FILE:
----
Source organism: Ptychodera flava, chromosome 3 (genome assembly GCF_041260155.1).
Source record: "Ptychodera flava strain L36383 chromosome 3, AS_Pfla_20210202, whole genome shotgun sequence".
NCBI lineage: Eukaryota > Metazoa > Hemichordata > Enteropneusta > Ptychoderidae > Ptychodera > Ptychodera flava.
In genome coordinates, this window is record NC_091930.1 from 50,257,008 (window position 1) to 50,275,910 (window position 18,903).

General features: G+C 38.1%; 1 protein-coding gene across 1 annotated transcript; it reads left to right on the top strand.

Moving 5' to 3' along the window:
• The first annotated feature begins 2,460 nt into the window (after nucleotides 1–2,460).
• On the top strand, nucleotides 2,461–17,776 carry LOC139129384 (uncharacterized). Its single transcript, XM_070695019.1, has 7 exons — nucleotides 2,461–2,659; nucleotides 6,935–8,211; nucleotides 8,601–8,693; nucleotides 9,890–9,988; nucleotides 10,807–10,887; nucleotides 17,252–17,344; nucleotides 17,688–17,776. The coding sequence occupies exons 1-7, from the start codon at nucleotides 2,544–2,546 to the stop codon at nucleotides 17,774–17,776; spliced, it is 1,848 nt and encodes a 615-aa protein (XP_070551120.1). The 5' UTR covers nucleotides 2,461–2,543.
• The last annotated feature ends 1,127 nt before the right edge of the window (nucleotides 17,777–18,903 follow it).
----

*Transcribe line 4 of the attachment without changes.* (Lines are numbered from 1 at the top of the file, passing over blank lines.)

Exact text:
In genome coordinates, this window is record NC_091930.1 from 50,257,008 (window position 1) to 50,275,910 (window position 18,903).